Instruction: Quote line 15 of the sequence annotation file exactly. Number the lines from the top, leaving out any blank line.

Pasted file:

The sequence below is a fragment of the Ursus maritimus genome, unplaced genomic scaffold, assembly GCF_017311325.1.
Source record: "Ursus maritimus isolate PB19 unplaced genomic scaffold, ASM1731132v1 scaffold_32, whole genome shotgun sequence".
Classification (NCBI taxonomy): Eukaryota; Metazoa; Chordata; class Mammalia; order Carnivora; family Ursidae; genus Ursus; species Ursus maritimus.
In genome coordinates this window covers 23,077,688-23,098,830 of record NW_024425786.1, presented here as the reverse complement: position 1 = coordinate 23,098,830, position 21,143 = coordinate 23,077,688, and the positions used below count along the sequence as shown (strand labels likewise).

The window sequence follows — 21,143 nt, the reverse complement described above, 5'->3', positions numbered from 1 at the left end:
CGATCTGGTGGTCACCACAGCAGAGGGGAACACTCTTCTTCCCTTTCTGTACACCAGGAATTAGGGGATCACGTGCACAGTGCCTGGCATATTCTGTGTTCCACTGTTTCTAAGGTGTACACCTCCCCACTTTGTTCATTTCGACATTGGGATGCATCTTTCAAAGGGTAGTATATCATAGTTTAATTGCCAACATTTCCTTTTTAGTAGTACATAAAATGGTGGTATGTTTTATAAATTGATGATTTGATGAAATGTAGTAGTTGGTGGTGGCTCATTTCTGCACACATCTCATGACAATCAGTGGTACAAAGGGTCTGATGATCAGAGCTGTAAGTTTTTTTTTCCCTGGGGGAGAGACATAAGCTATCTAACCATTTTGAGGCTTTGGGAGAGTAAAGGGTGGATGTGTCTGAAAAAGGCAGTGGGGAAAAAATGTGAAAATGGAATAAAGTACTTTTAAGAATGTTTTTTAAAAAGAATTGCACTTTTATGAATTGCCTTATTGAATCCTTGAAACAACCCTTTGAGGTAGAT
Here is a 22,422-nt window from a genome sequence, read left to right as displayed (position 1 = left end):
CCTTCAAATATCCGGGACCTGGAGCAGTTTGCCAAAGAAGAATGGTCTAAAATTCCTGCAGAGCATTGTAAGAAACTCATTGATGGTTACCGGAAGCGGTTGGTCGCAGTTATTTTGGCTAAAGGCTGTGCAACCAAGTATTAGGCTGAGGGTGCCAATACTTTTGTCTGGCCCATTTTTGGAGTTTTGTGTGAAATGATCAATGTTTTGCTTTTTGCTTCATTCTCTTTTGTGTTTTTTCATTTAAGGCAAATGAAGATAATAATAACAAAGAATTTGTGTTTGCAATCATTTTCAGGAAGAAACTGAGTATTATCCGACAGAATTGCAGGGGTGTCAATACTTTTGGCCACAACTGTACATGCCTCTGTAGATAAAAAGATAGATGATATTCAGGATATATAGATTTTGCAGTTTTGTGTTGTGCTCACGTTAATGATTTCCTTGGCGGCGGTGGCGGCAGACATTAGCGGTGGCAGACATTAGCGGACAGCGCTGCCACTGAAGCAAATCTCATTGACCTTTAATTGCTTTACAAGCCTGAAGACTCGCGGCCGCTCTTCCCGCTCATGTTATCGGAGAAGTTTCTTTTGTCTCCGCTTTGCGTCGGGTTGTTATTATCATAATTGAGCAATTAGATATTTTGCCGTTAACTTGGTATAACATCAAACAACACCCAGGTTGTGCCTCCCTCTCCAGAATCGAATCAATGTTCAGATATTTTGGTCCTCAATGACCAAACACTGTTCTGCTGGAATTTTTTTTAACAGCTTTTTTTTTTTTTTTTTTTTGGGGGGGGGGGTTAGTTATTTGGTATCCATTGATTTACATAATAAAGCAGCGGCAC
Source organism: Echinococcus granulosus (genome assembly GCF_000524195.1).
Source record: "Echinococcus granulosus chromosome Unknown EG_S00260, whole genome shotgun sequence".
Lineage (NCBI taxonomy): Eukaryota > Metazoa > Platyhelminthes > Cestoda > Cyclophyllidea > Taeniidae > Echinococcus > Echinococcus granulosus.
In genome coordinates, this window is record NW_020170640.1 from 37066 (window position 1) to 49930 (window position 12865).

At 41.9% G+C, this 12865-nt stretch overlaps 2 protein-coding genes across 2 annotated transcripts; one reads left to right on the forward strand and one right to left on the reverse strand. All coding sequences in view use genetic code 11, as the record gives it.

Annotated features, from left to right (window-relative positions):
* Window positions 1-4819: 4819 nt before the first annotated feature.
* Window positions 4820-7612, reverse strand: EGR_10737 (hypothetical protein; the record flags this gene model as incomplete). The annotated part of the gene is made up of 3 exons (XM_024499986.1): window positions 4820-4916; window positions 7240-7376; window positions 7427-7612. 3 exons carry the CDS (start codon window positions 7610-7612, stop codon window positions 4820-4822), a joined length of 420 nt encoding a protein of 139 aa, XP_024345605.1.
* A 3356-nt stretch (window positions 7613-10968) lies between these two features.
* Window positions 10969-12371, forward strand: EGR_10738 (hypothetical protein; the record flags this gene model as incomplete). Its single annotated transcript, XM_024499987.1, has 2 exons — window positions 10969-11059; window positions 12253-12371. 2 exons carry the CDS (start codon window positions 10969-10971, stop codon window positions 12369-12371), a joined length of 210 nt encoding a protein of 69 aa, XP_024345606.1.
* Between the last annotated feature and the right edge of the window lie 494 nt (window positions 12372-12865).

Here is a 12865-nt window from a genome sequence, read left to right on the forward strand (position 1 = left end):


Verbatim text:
* Window positions 1-4819: 4819 nt before the first annotated feature.